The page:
Thursday 31 August 2017

Tasting: Flanders Brown Ale (Oud Bruin)

Wow, talk about a long time coming! Some people have been curious about how this Flanders Brown - a malty, fruity, sour style that I brewed in March of 2014 - turned out, so my apologies for taking so long to post a follow-up. Although, to be fair, a lot of the waiting was because it took a long time for the beer to be ready! Nah, that's not fair; I started writing this post months ago and it's still taken me this long to post it. All the blame is on me.

I knew from my previous experience brewing a Flanders Red that this wouldn't be ready/sour enough in any short amount of time, so I basically tucked it away somewhere and tried to forget about it. The Wyeast Roeselare blend takes time (it's a mixture of a Belgian style ale strain, a sherry strain, a Lactobacillus culture, a Pediococcus culture, and two Brettanomyces strains), and this beer confirmed for me what I had discovered with the Flanders Red - it really helps to pitch bottle dregs of other sour beers if you want to get it quite sour. After many months on its own, the Roeselare just wasn't getting it to where I wanted it to be; after pitching various bottle dregs over the next six months or more, the beer had changed significantly.

Using a blend of that many bugs and yeasts, plus throwing in bottle dregs, basically confirms that you'll really never be able to recreate the same beer twice. But I'm ok with that; that's kind of the beauty with most sour beers, no? And in case anyone is interested, here's a summary of the dregs that I did pitch for this batch, and when they were pitched:

11/4/15 - Cantillon Gueuze 100% Lambic Bio (bottled June, 2013)
16/4/15 - Prairie Funky Gold Amarillo
17/4/15 - Allagash Century Ale (bottled Feb, 2015)
24/4/15 - Allagash Coolship Cerise (bottled Jan, 2012)
29/4/15 - Cherry Neighborino (homebrewed Flanders Red)
13/6/15 - Jolly Pumpkin Sobrehumano Palena ‘ole (bottled May, 2012)
28/7/15 - Cantillon Grand Cru Bruocsella (bottled Jan, 2013)

By the time I took another gravity reading in September, 2015, the FG had dropped from 1.013 (where it was after a week of fermentation, and then still sat eight months later, right before I started pitching bottle dregs) to 1.009. The beer was tasting quite sour at this point, so I ended up bottling it a couple of weeks later. I made sure to add a full 5 gram pack of Lalvin EC-1118 wine yeast (rehydrated), to make sure the beer carbonated (wine yeast is better at a more acidic pH, compared to using something like US-05); I aimed for 2.5 vol CO2.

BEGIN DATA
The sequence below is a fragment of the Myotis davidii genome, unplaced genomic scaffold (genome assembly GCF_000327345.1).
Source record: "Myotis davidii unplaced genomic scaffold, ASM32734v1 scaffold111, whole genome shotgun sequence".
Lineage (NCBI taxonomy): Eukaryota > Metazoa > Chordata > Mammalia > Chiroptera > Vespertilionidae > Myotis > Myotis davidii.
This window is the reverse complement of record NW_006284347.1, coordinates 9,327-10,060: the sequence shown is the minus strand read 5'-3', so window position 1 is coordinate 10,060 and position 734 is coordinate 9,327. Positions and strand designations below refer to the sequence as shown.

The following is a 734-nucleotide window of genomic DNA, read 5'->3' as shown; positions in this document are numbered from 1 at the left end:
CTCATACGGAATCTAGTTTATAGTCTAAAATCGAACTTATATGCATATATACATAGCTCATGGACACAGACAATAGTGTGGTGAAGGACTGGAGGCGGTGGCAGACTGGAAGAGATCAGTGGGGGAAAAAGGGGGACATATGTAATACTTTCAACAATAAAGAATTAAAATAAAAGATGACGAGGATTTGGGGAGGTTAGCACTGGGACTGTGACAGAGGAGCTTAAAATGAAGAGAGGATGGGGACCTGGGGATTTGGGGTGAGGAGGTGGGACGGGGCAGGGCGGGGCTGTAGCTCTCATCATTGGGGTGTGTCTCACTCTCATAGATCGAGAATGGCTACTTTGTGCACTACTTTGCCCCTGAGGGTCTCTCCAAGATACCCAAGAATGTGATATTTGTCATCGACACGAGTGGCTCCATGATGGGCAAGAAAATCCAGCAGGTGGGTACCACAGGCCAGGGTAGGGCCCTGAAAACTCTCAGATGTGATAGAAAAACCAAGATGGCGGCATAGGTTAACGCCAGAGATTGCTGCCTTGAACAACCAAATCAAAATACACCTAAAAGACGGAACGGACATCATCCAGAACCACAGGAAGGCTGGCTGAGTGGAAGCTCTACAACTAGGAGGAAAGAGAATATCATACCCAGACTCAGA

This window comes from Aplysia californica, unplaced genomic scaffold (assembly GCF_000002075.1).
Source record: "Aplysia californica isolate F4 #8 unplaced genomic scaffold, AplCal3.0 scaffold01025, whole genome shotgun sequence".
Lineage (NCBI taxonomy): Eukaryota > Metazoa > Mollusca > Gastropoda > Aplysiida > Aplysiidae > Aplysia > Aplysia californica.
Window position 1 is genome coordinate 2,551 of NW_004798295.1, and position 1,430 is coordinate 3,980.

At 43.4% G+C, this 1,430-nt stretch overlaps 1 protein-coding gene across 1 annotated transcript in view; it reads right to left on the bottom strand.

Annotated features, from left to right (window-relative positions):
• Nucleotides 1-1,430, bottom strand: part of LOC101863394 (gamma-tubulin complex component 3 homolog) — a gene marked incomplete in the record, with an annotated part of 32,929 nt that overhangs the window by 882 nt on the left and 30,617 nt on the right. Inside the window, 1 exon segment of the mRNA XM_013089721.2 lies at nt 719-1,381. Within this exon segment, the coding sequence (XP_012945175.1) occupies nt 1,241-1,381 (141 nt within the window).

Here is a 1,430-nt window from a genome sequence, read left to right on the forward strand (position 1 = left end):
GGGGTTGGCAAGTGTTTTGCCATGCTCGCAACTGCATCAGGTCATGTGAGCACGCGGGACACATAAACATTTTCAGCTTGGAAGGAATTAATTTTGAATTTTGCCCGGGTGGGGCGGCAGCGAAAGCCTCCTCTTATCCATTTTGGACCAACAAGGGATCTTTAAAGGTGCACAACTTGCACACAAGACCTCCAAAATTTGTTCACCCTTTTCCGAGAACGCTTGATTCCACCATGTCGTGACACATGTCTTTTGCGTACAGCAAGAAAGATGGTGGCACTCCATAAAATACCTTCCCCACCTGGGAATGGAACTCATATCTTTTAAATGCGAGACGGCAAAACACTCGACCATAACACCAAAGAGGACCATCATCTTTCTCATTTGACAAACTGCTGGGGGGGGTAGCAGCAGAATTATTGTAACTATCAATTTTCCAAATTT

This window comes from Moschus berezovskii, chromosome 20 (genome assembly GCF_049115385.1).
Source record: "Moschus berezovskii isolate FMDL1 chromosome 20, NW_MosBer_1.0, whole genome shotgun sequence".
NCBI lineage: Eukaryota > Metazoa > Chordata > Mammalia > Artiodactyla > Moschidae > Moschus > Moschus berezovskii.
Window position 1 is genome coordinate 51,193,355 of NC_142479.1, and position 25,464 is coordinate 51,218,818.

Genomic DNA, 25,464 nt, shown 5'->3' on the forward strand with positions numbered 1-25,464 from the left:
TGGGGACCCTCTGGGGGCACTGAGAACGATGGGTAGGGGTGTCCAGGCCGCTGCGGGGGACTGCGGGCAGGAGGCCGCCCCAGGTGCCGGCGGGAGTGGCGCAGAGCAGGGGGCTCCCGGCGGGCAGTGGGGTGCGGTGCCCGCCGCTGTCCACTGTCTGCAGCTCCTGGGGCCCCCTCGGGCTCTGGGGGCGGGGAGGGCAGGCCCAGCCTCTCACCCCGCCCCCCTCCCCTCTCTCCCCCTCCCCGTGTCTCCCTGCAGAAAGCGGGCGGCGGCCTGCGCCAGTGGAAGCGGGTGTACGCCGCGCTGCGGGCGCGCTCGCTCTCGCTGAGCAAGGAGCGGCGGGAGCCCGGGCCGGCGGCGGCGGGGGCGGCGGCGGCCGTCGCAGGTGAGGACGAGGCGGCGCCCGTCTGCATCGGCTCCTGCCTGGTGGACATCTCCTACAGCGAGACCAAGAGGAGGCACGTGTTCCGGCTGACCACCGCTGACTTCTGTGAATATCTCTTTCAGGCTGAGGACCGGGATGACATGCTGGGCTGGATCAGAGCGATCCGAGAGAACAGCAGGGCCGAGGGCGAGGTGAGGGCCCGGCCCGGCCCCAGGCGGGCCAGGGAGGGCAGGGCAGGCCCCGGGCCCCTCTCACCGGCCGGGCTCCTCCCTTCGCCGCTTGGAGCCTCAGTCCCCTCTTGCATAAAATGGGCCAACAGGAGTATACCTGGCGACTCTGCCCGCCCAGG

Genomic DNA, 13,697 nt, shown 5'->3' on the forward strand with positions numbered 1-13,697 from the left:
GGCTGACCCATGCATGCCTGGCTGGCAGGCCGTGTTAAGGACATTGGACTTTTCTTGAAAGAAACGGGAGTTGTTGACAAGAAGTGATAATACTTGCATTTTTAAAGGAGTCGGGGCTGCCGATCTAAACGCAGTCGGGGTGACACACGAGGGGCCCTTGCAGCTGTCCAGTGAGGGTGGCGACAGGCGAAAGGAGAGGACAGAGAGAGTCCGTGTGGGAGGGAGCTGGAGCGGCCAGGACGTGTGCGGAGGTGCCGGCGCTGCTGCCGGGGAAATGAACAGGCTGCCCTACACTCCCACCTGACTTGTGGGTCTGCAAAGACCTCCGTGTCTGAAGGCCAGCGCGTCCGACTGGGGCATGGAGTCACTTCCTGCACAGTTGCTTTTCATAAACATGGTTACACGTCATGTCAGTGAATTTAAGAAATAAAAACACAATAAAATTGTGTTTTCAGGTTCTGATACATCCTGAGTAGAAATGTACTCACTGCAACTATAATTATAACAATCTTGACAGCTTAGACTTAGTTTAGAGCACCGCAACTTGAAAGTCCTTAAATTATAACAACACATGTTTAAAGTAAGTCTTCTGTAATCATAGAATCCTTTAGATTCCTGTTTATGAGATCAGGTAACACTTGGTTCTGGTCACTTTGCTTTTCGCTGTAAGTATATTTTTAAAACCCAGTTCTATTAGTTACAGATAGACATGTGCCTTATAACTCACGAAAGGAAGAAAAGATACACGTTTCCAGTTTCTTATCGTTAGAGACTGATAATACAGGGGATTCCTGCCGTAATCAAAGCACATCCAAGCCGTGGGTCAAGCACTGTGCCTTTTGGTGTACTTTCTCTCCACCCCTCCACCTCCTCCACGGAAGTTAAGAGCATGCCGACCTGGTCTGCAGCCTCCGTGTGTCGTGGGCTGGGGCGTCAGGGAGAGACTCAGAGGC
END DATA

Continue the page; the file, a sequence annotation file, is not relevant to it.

Once the beer carbonated (it definitely didn't get to 2.5 vol, which didn't surprise me), I immediately sampled it - hey, it had already had enough time, right? Thankfully, I was pretty happy with how it had turned out. I've been drinking it off and on since bottling over a year ago, and it has improved since my first taste. The sourness is definitely there - I took a pH reading from a degassed sample months ago, and it was at 3.38 - and the malt complexity is pretty much where I want it.

These non-kettle-soured sours (and don't get me wrong, I have nothing against kettle-soured beers) are truly wonderful to have on hand... when they turn out. They involve a hell of a lot of patience, but the waiting can really be worth it. Pulling one out of the cellar every now and then, to check on its progress and share with friends, is great to be able to do. The key is brewing them semi-frequently, so that you can start building up inventory. I'm trying hard to do this more often; I have a wine-barrel Flanders Red on the go, half bottled and half the batch now aging on blackberries, blueberries, and raspberries, as well as a Blonde sour (think Russian River Temptation), with half of that batch aging on mangoes (I also plan to dry hop when I'm about ready to bottle). I've finally been doing better at actually following my own advice of brewing these beers more often; I actually just brewed another Oud Bruin a few weeks ago as well.

So, remember - buy some extra carboys and brew these beers often, be patient, and don't be afraid to experiment with hops, fruit, wood, sour bottle dregs etc. And did I mention be patient?

Appearance: Pours with a moderate-small, off-white head that fades very quickly to almost nothing. Body is dark brown/reddish, with excellent clarity.

Aroma: Plenty of sourness, making your mouth water with the first whiff; surrounded by dark fruit, and a medium caramel sweetness from the malt bill.

Taste: Nice balance of caramel malt character and fruity ester, with an emphasis on dark fruit. Finishes slightly sweet, with a high sourness factor... lots of mouth-puckering tartness, here (I would guess a lower pH than the 3.39 my meter gave).

Mouthfeel: Medium-light bodied, with low carbonation.

Overall: I think this turned out quite well; the amount of time this beer has had definitely hasn't hurt. These tasting notes are from two days ago, and I can say with surety that the beer has definitely progressed since initial tastings. Wish I could say I could replicate it exactly, but likely not going to happen!


  1. Nice post.Keep sharing. Thanks for sharing.

  2. A few truly generally speaking very utilitarian information on this site , besides I acknowledge the style and setup contains prominent features. Halloween Costume